Why New Yorkers and Londoners should be thankful for big banks come 2015

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2014 has been an interesting year for big banks. In many ways, they’re healthier than they’ve been since the financial crisis. But much of that revitalizing has come from the purging of past transgressions. With fines stemming from mortgage-backed securities schemes, dealings with sanctioned countries and rate manipulation scandals, banks have posted a record year. They’ve combined to pay an astounding $56 billion in fines in 2014, roughly the equivalent to the gross domestic product of Croatia, according to the Financial Times. That’s the largest fine total the industry has ever amassed.

New York has been particularly greedy, pulling billions from foreign banks like BNP and Credit Suisse. London hasn’t been any nicer, with the UK’s Financial Conduct Authority levying an average fine of $3.2 million – a five-fold increase over a year ago.

While much of what gets talked about is the conduct and the ramifications for banks and their investors, there has been little focus on the financial windfall that governments are seeing. New York in particular is flush with newfound cash, and, just like bankers come bonus day, politicians are angling toward getting a bigger piece of the pie.

New York Governor Andrew Cuomo did well for himself, walking away with $3.6 billion of BNP’s record $8.97 billion fine, good enough for 2.6% of the state’s budget. New York will have about $5 billion to play with come January.

Now, what to do with all that money. Local service organizations will be disappointed in the fact that little money will go to their funding, as the surplus is a one-time injection of cash. It can’t be used on recurring expenses. Rather, Cuomo is reportedly eyeing upgrades to the MTA system, revamping infrastructure such as the Tappan Zee Bridge and helping to reduce local property taxes.

Other lawmakers have different ideas, like increasing wages for pubic employees, additional school funding and the creation of new jobs within parks and libraries. The debate will all play out in Albany in January.

Whatever they do with the money, we as New Yorkers owe a great deal of gratitude to the banks. A French bank had dealings with Iran a decade ago and now we get a new bridge and lower taxes. Doesn’t seem to make a great deal of sense but we’ll take it. ‘

London hasn't said what it will do with its surplus, but expect similar discussions to ensue.

No Bonuses For You (Dealbook)

RBS is holding back bonuses for two dozen former and current employees as it continues an internal review of its FX trading operations.

Hack Or Be Hacked (Bloomberg)

Financial institutions are apparently doing more than defending themselves when it comes to hacking. They’re on the offensive as well, striking back at hackers networks themselves.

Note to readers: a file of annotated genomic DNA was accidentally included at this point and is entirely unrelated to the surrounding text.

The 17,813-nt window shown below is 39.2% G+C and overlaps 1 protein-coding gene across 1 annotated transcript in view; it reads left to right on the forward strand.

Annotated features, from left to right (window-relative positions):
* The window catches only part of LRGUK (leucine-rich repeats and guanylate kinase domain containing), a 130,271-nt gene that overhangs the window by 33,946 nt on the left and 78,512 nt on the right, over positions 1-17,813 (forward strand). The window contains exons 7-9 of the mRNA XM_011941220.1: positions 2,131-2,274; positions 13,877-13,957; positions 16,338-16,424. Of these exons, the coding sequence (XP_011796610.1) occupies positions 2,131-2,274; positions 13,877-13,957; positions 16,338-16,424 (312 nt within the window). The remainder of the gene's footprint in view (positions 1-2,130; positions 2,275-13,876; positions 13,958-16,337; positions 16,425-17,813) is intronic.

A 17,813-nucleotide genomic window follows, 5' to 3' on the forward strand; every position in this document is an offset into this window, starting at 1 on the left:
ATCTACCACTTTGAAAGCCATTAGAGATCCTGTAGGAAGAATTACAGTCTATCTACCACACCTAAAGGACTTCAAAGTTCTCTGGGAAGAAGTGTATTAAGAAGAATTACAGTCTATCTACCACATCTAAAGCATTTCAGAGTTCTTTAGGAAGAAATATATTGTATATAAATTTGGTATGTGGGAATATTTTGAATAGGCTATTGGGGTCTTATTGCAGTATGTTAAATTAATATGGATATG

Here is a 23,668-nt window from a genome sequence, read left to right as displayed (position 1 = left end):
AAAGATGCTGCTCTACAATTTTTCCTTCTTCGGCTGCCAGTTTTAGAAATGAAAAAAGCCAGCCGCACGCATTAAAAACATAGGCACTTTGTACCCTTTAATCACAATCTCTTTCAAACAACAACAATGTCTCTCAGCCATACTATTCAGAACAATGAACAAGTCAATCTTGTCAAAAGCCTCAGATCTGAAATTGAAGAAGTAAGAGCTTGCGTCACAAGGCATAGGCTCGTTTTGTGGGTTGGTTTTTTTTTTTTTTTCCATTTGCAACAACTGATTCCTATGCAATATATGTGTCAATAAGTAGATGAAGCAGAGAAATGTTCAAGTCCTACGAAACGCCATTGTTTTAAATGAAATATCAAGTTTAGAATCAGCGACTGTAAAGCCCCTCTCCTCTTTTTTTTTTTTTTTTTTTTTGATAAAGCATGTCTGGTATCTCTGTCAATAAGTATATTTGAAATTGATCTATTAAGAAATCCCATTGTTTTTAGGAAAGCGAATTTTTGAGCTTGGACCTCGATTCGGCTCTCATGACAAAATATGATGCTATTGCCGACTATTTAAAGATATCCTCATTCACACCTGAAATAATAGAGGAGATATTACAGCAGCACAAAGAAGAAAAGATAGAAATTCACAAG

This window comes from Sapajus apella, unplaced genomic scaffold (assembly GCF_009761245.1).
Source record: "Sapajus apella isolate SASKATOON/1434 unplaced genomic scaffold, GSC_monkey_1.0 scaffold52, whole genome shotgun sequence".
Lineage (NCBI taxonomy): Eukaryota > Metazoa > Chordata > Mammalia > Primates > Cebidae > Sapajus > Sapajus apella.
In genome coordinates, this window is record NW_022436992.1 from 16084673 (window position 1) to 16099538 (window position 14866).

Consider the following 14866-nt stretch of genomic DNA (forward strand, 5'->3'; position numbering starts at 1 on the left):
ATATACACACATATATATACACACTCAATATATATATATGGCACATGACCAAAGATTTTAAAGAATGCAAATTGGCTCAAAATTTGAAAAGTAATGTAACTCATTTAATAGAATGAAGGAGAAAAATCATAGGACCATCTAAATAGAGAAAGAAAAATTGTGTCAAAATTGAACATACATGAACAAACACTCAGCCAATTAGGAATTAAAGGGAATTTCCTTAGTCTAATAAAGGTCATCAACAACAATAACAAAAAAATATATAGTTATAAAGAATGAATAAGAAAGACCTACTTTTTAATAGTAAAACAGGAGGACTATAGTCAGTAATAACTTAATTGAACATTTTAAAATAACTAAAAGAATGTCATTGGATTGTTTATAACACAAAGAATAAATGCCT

BP a Potential Suspect (Bloomberg)

Nearly a dozen banks have been swallowed up in the FX rate manipulation scandal. Now, one of the UK’s largest corporations, BP, looks prepared to join. Traders with the energy giant may have been in some of those online chat rooms.

Another One Bites the Dust (FIN Alternatives)

New York hedge fund Merchants’ Gate Capital is closing its doors after seven years. Hedge funds are shuttering at the fastest pace since the crisis.

Big Four Hiring in London (Financial News)

Deloitte is joining the other members of the Big Four by staffing up in advisory in the UK. The firm just hired a veteran banker from J.P. Morgan. Its competition has been doing much of the same as the London IPO market heats up.

Goldman Dominates Canada (Bloomberg)

Goldman Sachs is the top M&A adviser for 2014, both globally and in Canada. Goldman advised on $61.6 billion worth of deals in Canada, its highest total ever in America’s top hat.

JPM’s Big Fix (Dealbook)

J.P. Morgan just published a 96-page document titled “How We Do Business – The Report,” in which it lays out the changes the bank has made to better improve its corporate governance. On interesting note: the bank said it has spent $1.7 billion and added 16,000 employees since 2012 to improve its compliance and control efforts.

Buzz Around the Office

‘Manspread’ Ban (NY Times)

New York’s Metropolitan Transportation Authority is planning a new public service announcement to eliminate “manspreading” – when men spread their legs unnecessarily wide when sitting on subways. At least one men’s group is fighting the proposed movement, calling it sexist.

Quote of the Day: “I hope that in this year to come, you make mistakes.

Because if you are making mistakes, then you are making new things, trying new things, learning, living, pushing yourself, changing yourself, changing your world. You're doing things you've never done before, and more importantly, you're Doing Something.

So that's my wish for you, and all of us, and my wish for myself. Make New Mistakes. Make glorious, amazing mistakes. Make mistakes nobody's ever made before. Don't freeze, don't stop, don't worry that it isn't good enough, or it isn't perfect, whatever it is: art, or love, or work or family or life.

Whatever it is you're scared of doing, Do it.

Make your mistakes, next year and forever.”

Neil Gaiman

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